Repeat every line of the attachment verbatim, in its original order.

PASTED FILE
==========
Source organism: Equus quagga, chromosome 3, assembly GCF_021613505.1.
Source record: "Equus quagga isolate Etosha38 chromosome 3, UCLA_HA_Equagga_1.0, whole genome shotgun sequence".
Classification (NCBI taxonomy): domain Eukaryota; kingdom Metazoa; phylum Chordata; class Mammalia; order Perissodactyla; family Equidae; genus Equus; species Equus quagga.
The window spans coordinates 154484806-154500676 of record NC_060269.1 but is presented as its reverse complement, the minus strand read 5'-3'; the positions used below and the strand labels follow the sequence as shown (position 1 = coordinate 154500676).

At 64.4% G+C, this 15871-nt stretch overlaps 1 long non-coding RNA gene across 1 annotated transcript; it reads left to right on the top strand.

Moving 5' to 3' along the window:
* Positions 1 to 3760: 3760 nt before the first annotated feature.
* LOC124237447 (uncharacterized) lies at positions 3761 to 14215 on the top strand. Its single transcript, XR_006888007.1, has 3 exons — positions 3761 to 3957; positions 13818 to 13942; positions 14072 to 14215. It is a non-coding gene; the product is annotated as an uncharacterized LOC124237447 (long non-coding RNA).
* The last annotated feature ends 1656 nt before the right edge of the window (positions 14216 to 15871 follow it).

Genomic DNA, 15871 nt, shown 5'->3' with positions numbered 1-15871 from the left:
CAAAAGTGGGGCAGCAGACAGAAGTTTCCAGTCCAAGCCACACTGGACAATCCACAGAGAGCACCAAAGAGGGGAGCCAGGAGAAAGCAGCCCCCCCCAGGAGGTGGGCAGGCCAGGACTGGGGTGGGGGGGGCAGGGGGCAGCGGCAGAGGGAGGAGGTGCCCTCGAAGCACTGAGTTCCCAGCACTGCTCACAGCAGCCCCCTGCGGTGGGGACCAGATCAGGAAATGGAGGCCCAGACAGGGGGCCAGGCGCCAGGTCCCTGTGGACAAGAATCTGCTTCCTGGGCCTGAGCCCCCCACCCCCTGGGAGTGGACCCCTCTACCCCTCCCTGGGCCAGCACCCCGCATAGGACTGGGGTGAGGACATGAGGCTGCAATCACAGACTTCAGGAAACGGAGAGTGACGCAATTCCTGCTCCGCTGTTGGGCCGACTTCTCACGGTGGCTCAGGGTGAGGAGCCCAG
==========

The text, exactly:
Source organism: Equus quagga, chromosome 3, assembly GCF_021613505.1.
Source record: "Equus quagga isolate Etosha38 chromosome 3, UCLA_HA_Equagga_1.0, whole genome shotgun sequence".
Classification (NCBI taxonomy): domain Eukaryota; kingdom Metazoa; phylum Chordata; class Mammalia; order Perissodactyla; family Equidae; genus Equus; species Equus quagga.
The window spans coordinates 154484806-154500676 of record NC_060269.1 but is presented as its reverse complement, the minus strand read 5'-3'; the positions used below and the strand labels follow the sequence as shown (position 1 = coordinate 154500676).

At 64.4% G+C, this 15871-nt stretch overlaps 1 long non-coding RNA gene across 1 annotated transcript; it reads left to right on the top strand.

Moving 5' to 3' along the window:
* Positions 1 to 3760: 3760 nt before the first annotated feature.
* LOC124237447 (uncharacterized) lies at positions 3761 to 14215 on the top strand. Its single transcript, XR_006888007.1, has 3 exons — positions 3761 to 3957; positions 13818 to 13942; positions 14072 to 14215. It is a non-coding gene; the product is annotated as an uncharacterized LOC124237447 (long non-coding RNA).
* The last annotated feature ends 1656 nt before the right edge of the window (positions 14216 to 15871 follow it).

Genomic DNA, 15871 nt, shown 5'->3' with positions numbered 1-15871 from the left:
CAAAAGTGGGGCAGCAGACAGAAGTTTCCAGTCCAAGCCACACTGGACAATCCACAGAGAGCACCAAAGAGGGGAGCCAGGAGAAAGCAGCCCCCCCCAGGAGGTGGGCAGGCCAGGACTGGGGTGGGGGGGGCAGGGGGCAGCGGCAGAGGGAGGAGGTGCCCTCGAAGCACTGAGTTCCCAGCACTGCTCACAGCAGCCCCCTGCGGTGGGGACCAGATCAGGAAATGGAGGCCCAGACAGGGGGCCAGGCGCCAGGTCCCTGTGGACAAGAATCTGCTTCCTGGGCCTGAGCCCCCCACCCCCTGGGAGTGGACCCCTCTACCCCTCCCTGGGCCAGCACCCCGCATAGGACTGGGGTGAGGACATGAGGCTGCAATCACAGACTTCAGGAAACGGAGAGTGACGCAATTCCTGCTCCGCTGTTGGGCCGACTTCTCACGGTGGCTCAGGGTGAGGAGCCCAG